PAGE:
We tested the drive on the ASUS PRIME B760M-A WIFI motherboard, which offers additional cooling for one of the M.2 drives. In this case, the radiator is a simple design – an aluminum plate with a non-trivial profile. However, even such a cooler is definitely better than its absence.

Kingston KC3000 1024GB drive review: agile servant

At rest, the temperature of the KC3000 was kept at the level of 29–30С at +25С indoors.

Kingston KC3000 1024GB drive review: agile servant

Under intense load, the drive warmed up to 64C. Even a relatively simple additional cooler was enough to keep the SSD temperature within the operating range without activating the overheating protection mechanisms.

Kingston KC3000 1024GB drive review: agile servant

We also tested how the SSD would perform without a cooler. A typical load would be a very simple job because we deliberately set out to “warm up” the drive. For this, the ATTO utility was used in performance measurement mode with intensive reading/writing of data.

Kingston KC3000 1024GB drive review: agile servant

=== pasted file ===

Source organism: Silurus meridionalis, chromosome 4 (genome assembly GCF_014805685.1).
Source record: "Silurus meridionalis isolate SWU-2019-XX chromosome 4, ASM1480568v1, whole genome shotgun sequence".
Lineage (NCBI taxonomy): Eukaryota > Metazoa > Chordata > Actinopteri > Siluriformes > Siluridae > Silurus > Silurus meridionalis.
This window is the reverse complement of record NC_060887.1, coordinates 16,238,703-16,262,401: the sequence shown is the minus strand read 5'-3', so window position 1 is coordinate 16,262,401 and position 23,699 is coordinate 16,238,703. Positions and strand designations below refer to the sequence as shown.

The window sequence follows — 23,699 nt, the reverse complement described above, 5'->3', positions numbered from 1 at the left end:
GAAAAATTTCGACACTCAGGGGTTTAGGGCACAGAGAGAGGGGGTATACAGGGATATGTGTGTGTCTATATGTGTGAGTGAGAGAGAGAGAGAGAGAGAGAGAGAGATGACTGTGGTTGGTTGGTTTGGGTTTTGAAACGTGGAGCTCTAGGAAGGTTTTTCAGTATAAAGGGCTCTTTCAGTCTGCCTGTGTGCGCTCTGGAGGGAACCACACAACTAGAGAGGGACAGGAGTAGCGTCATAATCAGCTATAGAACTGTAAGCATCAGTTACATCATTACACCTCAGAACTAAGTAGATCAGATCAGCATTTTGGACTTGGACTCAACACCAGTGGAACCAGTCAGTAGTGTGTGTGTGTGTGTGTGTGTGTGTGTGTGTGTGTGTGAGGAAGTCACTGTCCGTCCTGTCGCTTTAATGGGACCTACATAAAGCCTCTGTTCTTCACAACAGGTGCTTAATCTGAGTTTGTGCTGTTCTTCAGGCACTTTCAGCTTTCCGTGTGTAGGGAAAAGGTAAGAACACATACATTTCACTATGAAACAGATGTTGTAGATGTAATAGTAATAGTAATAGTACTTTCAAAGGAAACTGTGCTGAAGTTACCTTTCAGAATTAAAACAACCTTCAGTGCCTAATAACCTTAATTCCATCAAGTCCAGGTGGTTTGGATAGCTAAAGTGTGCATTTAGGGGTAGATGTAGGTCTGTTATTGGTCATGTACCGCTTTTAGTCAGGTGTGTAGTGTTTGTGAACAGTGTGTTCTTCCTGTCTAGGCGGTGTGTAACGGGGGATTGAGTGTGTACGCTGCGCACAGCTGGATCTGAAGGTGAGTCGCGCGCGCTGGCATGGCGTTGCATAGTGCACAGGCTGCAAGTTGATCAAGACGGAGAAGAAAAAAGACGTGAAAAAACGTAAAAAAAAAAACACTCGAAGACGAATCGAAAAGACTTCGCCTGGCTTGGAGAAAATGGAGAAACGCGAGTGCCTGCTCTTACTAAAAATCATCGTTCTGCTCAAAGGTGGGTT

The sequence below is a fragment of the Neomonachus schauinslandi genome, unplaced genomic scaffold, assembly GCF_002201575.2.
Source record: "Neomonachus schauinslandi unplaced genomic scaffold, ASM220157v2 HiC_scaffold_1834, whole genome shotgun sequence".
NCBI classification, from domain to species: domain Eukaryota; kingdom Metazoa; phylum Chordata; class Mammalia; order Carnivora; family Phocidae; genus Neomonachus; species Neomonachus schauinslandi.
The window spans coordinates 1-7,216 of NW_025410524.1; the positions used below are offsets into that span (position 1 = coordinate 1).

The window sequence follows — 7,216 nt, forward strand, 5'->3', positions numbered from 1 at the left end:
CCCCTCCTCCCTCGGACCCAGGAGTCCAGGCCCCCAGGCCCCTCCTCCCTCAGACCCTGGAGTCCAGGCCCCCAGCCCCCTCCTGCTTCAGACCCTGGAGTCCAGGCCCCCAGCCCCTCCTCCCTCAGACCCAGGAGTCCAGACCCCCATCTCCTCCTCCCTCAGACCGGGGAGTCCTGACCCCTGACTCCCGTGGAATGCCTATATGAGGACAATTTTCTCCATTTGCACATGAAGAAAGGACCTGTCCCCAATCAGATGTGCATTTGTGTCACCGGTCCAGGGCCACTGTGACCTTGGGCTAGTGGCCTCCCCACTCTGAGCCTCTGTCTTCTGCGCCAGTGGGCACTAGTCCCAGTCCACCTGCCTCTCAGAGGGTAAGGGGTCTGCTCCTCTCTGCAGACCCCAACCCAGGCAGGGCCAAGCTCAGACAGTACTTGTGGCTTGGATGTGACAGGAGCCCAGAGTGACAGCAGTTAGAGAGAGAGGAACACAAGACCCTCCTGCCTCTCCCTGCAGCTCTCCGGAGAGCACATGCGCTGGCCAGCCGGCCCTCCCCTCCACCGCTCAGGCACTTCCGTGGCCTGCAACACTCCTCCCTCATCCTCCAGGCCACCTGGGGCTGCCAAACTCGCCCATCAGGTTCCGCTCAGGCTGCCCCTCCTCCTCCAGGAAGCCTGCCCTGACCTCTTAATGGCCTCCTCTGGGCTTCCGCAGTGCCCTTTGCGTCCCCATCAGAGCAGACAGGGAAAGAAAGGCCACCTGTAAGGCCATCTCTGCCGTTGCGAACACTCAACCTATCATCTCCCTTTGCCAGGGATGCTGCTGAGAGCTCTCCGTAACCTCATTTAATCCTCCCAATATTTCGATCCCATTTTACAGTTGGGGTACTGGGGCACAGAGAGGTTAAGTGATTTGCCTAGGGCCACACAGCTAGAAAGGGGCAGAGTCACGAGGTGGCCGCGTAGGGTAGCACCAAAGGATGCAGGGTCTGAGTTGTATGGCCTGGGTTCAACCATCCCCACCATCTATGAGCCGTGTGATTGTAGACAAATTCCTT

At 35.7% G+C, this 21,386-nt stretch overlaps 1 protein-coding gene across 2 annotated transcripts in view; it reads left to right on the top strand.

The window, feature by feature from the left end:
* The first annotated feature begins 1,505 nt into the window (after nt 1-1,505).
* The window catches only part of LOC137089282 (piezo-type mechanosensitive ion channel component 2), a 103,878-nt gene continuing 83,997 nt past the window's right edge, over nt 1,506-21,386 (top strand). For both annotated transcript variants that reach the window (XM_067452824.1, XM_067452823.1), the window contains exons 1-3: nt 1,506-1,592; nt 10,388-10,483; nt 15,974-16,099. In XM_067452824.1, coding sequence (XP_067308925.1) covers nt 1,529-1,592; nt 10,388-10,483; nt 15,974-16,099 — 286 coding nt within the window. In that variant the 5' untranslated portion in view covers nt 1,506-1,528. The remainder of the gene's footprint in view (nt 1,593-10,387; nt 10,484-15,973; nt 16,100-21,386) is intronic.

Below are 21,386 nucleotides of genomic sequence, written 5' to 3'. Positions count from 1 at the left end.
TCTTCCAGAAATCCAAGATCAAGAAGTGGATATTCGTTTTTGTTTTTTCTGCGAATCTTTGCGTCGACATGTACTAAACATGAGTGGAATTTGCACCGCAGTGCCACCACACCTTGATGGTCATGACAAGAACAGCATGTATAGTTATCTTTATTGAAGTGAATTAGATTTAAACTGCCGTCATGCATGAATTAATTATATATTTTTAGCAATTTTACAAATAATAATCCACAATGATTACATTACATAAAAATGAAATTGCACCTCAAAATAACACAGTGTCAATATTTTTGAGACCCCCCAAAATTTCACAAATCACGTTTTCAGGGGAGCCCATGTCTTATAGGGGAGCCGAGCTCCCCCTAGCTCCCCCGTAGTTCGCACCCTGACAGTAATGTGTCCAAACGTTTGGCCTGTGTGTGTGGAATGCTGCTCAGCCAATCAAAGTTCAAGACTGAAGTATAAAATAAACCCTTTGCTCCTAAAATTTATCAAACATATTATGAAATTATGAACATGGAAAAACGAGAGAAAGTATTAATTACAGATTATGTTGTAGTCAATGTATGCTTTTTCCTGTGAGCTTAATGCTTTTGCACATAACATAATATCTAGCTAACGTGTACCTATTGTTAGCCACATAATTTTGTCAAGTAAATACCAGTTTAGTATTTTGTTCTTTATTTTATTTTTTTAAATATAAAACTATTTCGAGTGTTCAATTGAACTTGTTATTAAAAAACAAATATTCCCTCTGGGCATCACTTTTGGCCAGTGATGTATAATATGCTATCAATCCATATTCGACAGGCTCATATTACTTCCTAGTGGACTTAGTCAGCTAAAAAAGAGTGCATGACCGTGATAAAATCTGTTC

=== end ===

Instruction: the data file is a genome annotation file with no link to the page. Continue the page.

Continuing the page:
The Kingston KC3000 did well with the first full cycle of tests, but on the second cycle, performance drops typical of throttling began to appear.

Kingston KC3000 1024GB drive review: agile servant

At the same time, Crystal Disk Info recorded an increase in temperature to 72C. So if you set yourself a goal, you can warm up the drive. But this is a typical situation for high-speed SSDs with PCI-E 4.0 support. Therefore, if your tasks involve an intensive load on the drive, especially with data recording, it is better to add a cooler, this will allow you to get maximum performance.


The current cost of solid-state drives does not please manufacturers but frankly pleases users, who can finally equip their SSD systems with the required capacity for a reasonable price.

The cost of the considered Kingston KC3000 1024 GB model is UAH 3,300 (~$88). This is in stark contrast to the $200+ price tag that the drive went on sale with in late 2021.

The basic model with a capacity of 512 GB is offered for UAH 2,100 (~$55). Although in the current situation, drives with a larger capacity are more interesting. KC3000 with 2048 GB is offered for UAH 5,800 (~$155), and the 4,096 GB version costs UAH 15,300 (~$410). It is easy to calculate that it is the 1024 GB and 2048 GB models that have the most attractive cost indicators per 1 GB of stored data.